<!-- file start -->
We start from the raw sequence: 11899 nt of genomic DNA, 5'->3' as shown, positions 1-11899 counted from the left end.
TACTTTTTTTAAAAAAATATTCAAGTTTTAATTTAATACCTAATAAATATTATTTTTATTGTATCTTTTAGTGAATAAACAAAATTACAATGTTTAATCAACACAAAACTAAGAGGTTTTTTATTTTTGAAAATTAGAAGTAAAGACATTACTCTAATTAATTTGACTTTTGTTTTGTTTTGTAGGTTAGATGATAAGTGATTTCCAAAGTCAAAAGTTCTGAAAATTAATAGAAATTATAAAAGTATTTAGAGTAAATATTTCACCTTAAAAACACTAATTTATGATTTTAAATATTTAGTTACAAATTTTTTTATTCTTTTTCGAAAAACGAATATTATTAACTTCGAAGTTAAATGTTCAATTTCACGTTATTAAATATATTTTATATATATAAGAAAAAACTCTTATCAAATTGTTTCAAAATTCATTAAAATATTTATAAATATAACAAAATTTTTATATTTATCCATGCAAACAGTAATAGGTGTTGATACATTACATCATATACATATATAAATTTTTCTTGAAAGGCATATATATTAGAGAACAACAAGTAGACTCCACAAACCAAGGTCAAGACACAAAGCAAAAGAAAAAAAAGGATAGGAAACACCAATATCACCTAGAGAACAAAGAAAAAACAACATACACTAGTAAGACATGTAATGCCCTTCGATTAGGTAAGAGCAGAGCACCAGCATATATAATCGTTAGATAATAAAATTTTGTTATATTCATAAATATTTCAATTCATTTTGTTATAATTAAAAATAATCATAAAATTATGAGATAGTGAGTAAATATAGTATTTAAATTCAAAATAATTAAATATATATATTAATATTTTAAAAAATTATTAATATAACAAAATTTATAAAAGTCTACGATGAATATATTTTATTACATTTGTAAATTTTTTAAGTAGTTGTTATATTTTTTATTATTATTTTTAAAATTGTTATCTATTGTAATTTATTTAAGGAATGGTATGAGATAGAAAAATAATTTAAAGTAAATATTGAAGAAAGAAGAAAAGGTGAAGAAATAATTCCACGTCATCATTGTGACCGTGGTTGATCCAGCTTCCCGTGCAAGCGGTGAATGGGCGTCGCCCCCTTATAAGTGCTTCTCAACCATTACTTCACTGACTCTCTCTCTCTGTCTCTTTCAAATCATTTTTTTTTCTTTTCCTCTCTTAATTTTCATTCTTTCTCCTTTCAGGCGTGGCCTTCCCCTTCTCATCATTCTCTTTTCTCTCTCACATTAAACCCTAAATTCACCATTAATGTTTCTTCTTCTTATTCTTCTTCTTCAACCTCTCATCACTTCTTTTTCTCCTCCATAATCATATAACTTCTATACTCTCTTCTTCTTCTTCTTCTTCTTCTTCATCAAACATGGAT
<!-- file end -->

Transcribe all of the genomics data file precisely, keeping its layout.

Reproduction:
We start from the raw sequence: 11899 nt of genomic DNA, 5'->3' as shown, positions 1-11899 counted from the left end.
TACTTTTTTTAAAAAAATATTCAAGTTTTAATTTAATACCTAATAAATATTATTTTTATTGTATCTTTTAGTGAATAAACAAAATTACAATGTTTAATCAACACAAAACTAAGAGGTTTTTTATTTTTGAAAATTAGAAGTAAAGACATTACTCTAATTAATTTGACTTTTGTTTTGTTTTGTAGGTTAGATGATAAGTGATTTCCAAAGTCAAAAGTTCTGAAAATTAATAGAAATTATAAAAGTATTTAGAGTAAATATTTCACCTTAAAAACACTAATTTATGATTTTAAATATTTAGTTACAAATTTTTTTATTCTTTTTCGAAAAACGAATATTATTAACTTCGAAGTTAAATGTTCAATTTCACGTTATTAAATATATTTTATATATATAAGAAAAAACTCTTATCAAATTGTTTCAAAATTCATTAAAATATTTATAAATATAACAAAATTTTTATATTTATCCATGCAAACAGTAATAGGTGTTGATACATTACATCATATACATATATAAATTTTTCTTGAAAGGCATATATATTAGAGAACAACAAGTAGACTCCACAAACCAAGGTCAAGACACAAAGCAAAAGAAAAAAAAGGATAGGAAACACCAATATCACCTAGAGAACAAAGAAAAAACAACATACACTAGTAAGACATGTAATGCCCTTCGATTAGGTAAGAGCAGAGCACCAGCATATATAATCGTTAGATAATAAAATTTTGTTATATTCATAAATATTTCAATTCATTTTGTTATAATTAAAAATAATCATAAAATTATGAGATAGTGAGTAAATATAGTATTTAAATTCAAAATAATTAAATATATATATTAATATTTTAAAAAATTATTAATATAACAAAATTTATAAAAGTCTACGATGAATATATTTTATTACATTTGTAAATTTTTTAAGTAGTTGTTATATTTTTTATTATTATTTTTAAAATTGTTATCTATTGTAATTTATTTAAGGAATGGTATGAGATAGAAAAATAATTTAAAGTAAATATTGAAGAAAGAAGAAAAGGTGAAGAAATAATTCCACGTCATCATTGTGACCGTGGTTGATCCAGCTTCCCGTGCAAGCGGTGAATGGGCGTCGCCCCCTTATAAGTGCTTCTCAACCATTACTTCACTGACTCTCTCTCTCTGTCTCTTTCAAATCATTTTTTTTTCTTTTCCTCTCTTAATTTTCATTCTTTCTCCTTTCAGGCGTGGCCTTCCCCTTCTCATCATTCTCTTTTCTCTCTCACATTAAACCCTAAATTCACCATTAATGTTTCTTCTTCTTATTCTTCTTCTTCAACCTCTCATCACTTCTTTTTCTCCTCCATAATCATATAACTTCTATACTCTCTTCTTCTTCTTCTTCTTCTTCTTCATCAAACATGGAT